According to a report from a leading market analyst, the future of solar energy in North Carolina is looking bright.
NPD Solarbuzz, a solar energy market research and analysis firm, recently ranked North Carolina the second-highest state in terms of solar capacity in the country, losing only to California. The 2013 report marked an improvement from the previous year, when North Carolina ranked fifth nationally in solar energy capacity.
Larry Shirley, the director of operations and planning at the Nicholas Institute for Environmental Policy Solutions, attributes North Carolina’s ascension to solar-friendly policies. He noted specifically the 2007 renewable portfolio standard law that mandates that 12.5 percent of utilities come from renewable energy sources.
“That seemed to ignite solar within the state,” Shirley said, also noting the 35 percent state solar tax credit as a juicy business incentive.
Blair Schooff, a spokesperson for Strata Solar, a leading solar developer and contractor in the state, attributes the rise of solar to a combination of favorable policy as well as efforts at North Carolina’s universities.
“The [North Carolina State] Solar Center’s Database of State Incentives for Renewable Energy is recognized internationally as the resource for renewable energy information,” Schooff wrote in an email Wednesday. “All the major universities have played an active role in raising awareness—whether it's Duke graduating students into the industry, holding industry workshops like the upcoming UNC clean tech summit or even doing substantial solar installs on campus."
Shirley, a founder and former director of the Solar Center, said he was excited about the solar industry’s prospects in North Carolina, citing the influx of solar companies to the state.
“This is a homegrown, state-generated resource,” he said. “It requires business and workers to design, plan and install [the panels].”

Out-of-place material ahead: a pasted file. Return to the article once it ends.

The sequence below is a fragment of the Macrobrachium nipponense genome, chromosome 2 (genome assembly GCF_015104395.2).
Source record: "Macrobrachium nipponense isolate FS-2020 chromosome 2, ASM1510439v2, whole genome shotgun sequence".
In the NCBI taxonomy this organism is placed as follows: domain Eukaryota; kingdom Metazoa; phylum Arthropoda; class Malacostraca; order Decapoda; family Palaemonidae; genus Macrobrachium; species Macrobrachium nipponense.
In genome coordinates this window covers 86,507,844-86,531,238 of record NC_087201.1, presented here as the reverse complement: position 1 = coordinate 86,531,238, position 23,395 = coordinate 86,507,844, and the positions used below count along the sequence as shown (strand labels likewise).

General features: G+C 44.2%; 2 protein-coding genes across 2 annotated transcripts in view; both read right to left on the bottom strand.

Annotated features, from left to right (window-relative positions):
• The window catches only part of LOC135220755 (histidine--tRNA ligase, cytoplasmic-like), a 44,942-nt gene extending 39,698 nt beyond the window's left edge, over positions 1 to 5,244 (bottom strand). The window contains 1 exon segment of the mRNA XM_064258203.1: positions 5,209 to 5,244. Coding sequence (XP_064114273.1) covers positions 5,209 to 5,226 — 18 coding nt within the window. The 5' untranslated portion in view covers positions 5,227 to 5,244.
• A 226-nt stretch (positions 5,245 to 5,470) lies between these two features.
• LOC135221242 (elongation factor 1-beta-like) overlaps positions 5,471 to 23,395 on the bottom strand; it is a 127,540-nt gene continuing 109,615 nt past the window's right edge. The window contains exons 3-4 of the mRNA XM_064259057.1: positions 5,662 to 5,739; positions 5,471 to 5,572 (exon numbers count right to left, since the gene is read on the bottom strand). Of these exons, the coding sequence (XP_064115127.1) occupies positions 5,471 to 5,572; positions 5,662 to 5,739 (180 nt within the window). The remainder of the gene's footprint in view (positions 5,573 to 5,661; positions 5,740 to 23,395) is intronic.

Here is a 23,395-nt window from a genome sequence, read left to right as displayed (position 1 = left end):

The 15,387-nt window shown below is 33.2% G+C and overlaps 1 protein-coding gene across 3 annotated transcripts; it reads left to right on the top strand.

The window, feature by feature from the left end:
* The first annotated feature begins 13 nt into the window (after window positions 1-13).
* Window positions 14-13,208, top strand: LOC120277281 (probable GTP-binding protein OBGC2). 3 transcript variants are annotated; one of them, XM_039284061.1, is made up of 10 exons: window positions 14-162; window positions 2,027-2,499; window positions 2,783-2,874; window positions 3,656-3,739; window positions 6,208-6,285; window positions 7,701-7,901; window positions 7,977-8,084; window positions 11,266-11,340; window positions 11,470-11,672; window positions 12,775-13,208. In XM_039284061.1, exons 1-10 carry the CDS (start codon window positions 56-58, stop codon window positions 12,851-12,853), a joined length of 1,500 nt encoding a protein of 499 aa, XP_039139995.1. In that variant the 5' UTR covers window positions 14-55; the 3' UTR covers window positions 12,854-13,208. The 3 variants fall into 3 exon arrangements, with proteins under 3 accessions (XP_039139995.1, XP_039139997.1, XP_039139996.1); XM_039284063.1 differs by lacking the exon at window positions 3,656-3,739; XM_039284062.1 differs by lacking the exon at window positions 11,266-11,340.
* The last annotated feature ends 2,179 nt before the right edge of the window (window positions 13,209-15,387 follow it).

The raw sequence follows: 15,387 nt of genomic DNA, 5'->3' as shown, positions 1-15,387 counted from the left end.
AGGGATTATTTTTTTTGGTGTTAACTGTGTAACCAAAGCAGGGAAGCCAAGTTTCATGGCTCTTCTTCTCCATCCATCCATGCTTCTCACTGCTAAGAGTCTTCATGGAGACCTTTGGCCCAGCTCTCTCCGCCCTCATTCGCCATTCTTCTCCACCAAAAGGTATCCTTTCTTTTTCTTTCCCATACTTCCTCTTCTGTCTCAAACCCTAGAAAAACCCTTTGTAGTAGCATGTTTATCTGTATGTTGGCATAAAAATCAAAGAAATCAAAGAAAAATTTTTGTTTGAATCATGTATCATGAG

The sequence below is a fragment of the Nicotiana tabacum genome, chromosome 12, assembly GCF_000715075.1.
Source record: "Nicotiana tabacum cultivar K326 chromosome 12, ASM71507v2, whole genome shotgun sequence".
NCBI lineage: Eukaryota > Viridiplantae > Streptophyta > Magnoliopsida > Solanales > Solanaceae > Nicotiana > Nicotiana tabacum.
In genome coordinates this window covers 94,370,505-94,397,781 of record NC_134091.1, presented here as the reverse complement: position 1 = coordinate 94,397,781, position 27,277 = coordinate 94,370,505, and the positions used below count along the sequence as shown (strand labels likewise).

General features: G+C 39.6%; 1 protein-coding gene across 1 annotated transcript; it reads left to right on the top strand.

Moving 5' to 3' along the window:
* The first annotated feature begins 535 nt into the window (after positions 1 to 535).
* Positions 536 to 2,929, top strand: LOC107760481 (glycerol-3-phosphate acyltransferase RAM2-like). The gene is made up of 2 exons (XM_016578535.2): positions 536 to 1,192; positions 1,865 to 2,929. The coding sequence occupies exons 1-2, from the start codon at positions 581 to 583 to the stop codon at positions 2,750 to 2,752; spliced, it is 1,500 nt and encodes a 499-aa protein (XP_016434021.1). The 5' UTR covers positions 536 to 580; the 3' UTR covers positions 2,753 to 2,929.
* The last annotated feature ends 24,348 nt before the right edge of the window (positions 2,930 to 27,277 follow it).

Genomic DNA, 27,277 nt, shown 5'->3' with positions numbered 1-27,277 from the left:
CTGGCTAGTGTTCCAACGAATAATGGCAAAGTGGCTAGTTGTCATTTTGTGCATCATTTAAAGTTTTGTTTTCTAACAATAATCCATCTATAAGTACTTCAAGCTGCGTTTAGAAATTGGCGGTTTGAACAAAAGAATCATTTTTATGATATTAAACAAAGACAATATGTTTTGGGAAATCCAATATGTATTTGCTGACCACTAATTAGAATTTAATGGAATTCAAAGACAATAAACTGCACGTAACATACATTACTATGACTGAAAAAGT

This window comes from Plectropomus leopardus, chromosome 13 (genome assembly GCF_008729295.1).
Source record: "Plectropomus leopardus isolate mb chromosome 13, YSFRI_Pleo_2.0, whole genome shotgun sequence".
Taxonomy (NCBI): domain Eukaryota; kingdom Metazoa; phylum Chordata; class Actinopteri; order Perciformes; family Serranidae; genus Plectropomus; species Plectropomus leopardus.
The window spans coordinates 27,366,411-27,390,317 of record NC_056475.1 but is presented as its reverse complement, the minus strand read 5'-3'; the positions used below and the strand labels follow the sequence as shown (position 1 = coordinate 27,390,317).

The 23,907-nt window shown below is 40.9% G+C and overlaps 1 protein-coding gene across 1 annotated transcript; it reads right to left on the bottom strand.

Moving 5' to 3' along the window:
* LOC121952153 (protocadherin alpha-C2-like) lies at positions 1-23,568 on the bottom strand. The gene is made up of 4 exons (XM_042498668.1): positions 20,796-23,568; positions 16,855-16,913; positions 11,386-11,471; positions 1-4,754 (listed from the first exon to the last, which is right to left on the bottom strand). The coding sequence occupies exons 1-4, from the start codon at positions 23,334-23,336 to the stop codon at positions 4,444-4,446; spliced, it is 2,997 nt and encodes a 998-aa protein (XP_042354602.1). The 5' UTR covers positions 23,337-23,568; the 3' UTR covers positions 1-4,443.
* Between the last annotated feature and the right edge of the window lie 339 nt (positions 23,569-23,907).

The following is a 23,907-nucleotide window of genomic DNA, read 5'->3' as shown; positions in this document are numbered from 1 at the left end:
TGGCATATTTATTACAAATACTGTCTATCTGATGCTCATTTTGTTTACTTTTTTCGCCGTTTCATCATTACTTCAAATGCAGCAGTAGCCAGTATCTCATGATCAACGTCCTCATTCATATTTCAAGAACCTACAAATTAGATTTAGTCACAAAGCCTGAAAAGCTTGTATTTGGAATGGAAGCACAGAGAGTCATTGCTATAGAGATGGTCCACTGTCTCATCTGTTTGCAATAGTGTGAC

Lowell Sachs, the director of communications at the North Carolina Sustainable Energy Association, also said that he was optimistic, but noted that the industry faces some political obstacles.
“[There is] an ongoing debate being waged in the state legislature over whether the productive clean energy policies we have had in place should continue,” he said. “The uncertainty that that debate has created, to some extent, has had a chilling effect on further development.”
Schooff said that Strata Solar has been deeply involved in the politics around solar energy.
“The industry, and our collective bodies such as the NCSEA have done an excellent job of bringing the story of the modern solar industry to the legislature,” he wrote.
Shirley said Strata Solar was important to the success of solar in North Carolina, noting that the firm employs hundreds of people and has turned large tracts of land into solar farms. He added that the main challenge the industry faced was providing a more efficient and less costly form of energy than less-clean alternatives. He noted that even the most efficient solar panels are only operating at 20 to 22 percent efficiency, and that though the price of solar energy is decreasing, it is still more expensive than other energy sources.
Sachs said that North Carolinians need to continue to encourage the growth of the solar industry.
“If you look at the numbers and the benefits that have flowed into the state, they would point toward the fact that [solar-friendly] policies should be continued and welcomed,” he said.
Schooff said that Strata was optimistic that politicians would continue to encourage development.
“When members from both sides of the aisle hear the facts about job growth, investment, the opportunities it provides landowners...mostly everybody becomes a staunch supporter of the industry,” he said.
Correction: Solar Strata is a solar development and contracting company but does not produce solar panels. The Chronicle regrets the error.
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